02 | An Inside Look at Fraternity and Sorority Life with Angela Guillory

Posted: 01/07/2019 | 00:01 AM

In this episode, Sara and Alex talk to Angela Guillory, associate dean of students and director of Greek life at Louisiana State University and past national president for Sigma Kappa. Angela has been working with students nearly her entire career and been heavily involved with the fraternity and sorority community since joining Sigma Kappa in college. After receiving her master’s degree in higher education from Northwestern State University, she moved on to become the assistant dean of students at Tulane University for five years, served as a traveling graduate consultant for Sigma Kappa, and in addition to serving as Sigma Kappa’s national president for four years, also served as the sorority’s national vice president for membership and national vice president for programming. She has also been a member of the Association of Fraternity/Sorority Advisors for more than a decade.

In this episode, Angela gives listeners the lowdown on all things fraternity and sorority. She discusses the low points of the greek system as well as the many benefits, and what she thinks the future holds for fraternity and sorority. Additionally, she discusses losing LSU student Max Gruver to a hazing death and how it’s impacted both the local and national greek communities.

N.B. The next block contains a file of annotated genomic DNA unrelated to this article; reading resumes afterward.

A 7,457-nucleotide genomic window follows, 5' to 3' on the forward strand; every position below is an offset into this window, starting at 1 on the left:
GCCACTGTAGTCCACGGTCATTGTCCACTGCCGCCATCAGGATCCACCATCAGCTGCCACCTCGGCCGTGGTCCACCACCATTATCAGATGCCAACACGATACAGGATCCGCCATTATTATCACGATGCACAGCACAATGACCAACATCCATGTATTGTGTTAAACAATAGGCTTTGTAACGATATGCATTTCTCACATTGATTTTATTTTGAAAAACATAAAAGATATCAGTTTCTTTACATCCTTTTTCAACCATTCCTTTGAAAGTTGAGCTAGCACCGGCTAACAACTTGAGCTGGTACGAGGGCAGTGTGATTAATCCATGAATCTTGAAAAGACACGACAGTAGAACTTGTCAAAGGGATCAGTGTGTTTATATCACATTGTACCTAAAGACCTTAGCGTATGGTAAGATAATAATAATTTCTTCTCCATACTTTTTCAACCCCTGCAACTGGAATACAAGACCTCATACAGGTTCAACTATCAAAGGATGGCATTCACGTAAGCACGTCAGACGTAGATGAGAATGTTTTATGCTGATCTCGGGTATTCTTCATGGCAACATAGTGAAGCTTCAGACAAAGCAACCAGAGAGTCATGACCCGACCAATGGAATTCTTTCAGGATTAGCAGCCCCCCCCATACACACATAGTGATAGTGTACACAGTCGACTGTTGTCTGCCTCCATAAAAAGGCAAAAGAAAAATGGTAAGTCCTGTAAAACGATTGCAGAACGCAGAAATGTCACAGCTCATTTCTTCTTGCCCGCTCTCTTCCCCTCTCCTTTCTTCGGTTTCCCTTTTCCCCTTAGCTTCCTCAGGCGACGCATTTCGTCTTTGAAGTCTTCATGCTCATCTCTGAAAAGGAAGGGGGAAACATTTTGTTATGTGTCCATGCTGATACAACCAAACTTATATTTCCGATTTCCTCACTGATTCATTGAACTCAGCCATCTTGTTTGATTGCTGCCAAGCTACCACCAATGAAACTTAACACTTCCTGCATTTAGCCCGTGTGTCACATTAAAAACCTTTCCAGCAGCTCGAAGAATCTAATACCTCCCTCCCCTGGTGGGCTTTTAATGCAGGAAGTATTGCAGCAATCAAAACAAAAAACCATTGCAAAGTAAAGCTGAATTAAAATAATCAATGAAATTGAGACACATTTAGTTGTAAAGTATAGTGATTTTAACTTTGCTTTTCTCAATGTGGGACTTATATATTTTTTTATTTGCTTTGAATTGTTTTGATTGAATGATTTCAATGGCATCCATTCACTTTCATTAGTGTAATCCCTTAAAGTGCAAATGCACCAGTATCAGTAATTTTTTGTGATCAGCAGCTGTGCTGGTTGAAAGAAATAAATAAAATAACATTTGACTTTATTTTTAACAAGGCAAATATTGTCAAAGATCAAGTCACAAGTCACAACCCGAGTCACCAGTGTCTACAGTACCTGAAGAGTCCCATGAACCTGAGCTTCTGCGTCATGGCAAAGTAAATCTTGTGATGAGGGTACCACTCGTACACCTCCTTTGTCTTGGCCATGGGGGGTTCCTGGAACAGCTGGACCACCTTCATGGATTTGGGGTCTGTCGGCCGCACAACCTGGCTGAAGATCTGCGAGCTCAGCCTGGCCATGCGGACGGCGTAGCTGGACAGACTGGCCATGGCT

We hope this episode leaves you thinking about the fraternity and sorority experience and how we can continue to grow it for the generations to come, as well as to question how we can prevent  If you have an affiliation, we hope you finish listening just as proud to be a member.



We also talk about…
  • How to advocate for a system where a death could occur
  • Going from opposite ends of working in higher education to moving into nursing home administration
  • The benefits of greek life and its future
  • Working in a building where Chick-Fil-A is just down the hall
  • Dealing with a hazing death in their community
  • That if we wanted fraternities and sororities to be perfect, 18-year-olds wouldn’t be in charge



Posted in: Higher Education